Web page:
This grant will fund the completion of the company's product development program and pave the way to initiate a clinical trial for its novel dental bone graft solution
In over 30% of dental bone grafting cases existing graft materials fail to achieve the desired clinical results increasing the overall time and cost of these procedures.
“Unlike most existing dental bone graft materials, this enhanced formulation of Tetranite resorbs and is replaced by bone on a timescale commensurate with existing graft materials but does not require ancillary containment devices like membranes or meshes or fixation aids like tacks and screws,” said Joseph P. Fiorellini, DMD, DMSc, Professor and Director, Postdoctoral Periodontics Program at the University of Pennsylvania School of Dental Medicine and principal investigator for this grant. “The clinical use of this material will reduce the time and complexity of ridge augmentation procedures and likely lead to more consistent results with regard to maintaining the original volume of grafts.”
Roughly 44% of all patients who receive a dental implant have a missing tooth when they start treatment, and, depending how long the tooth had been missing, varying degrees of bone loss. These patients must undergo a ridge augmentation procedure in which particulate-based bone graft materials are placed using membranes and fixation aids to contain the graft during the healing process. These procedures increase the width and height of a jawbone to replace atrophied bone so that a dental implant can be successfully placed. In over 30% of these cases, however, existing bone graft materials fail to achieve the desired clinical results, and another bone graft procedure must be conducted, increasing the overall time and cost of treatment. Market research conducted in conjunction with Avenues, a marketing company involved with the resource center, confirmed the clinical need for an improved bone graft solution.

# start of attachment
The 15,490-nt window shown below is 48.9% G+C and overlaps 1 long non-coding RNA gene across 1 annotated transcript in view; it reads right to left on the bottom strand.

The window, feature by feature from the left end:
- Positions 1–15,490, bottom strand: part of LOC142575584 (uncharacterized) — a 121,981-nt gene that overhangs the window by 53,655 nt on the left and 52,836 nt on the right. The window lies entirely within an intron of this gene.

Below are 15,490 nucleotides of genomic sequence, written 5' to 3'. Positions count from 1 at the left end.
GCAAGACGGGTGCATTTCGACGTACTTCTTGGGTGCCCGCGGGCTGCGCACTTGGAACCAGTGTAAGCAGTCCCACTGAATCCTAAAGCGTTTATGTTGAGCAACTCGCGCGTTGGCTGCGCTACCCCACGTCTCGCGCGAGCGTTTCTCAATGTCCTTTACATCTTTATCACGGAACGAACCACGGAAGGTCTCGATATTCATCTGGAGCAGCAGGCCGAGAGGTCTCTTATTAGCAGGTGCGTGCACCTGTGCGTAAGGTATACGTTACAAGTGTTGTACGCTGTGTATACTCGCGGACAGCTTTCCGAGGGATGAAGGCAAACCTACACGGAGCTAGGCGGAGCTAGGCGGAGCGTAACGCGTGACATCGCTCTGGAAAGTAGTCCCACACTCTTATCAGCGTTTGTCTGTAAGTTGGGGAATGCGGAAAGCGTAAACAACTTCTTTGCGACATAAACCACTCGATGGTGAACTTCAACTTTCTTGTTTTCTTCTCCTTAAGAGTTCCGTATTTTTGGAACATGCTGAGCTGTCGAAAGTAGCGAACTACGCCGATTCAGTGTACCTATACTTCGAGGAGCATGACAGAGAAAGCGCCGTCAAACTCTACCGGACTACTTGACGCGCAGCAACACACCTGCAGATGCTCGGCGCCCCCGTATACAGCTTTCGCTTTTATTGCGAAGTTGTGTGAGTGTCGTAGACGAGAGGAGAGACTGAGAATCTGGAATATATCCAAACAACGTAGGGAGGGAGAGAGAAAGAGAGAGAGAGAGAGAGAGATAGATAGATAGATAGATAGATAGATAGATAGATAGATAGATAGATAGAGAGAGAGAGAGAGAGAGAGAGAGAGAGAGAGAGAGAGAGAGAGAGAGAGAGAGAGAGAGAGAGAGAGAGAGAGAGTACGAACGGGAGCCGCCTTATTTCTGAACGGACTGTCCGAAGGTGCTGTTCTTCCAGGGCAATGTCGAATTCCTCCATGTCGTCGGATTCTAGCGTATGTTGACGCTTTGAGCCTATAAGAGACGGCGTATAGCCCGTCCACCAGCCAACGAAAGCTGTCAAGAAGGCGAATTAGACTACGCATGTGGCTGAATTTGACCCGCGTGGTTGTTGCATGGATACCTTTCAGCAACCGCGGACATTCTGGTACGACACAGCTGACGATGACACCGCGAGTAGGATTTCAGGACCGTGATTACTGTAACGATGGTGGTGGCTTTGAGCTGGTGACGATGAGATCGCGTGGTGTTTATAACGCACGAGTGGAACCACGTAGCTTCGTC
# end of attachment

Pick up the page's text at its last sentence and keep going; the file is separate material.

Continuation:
“This was a competitive process, and we are pleased with the progress that this research team has made,” said William R. Wagner, PhD, co-Principal Investigator of the Michigan-Pittsburgh-Wyss Regenerative Medicine Resource Center. “We look forward to the continued translation of this promising technology for clinical use in the third phase of our program.”
Source: Company Press Release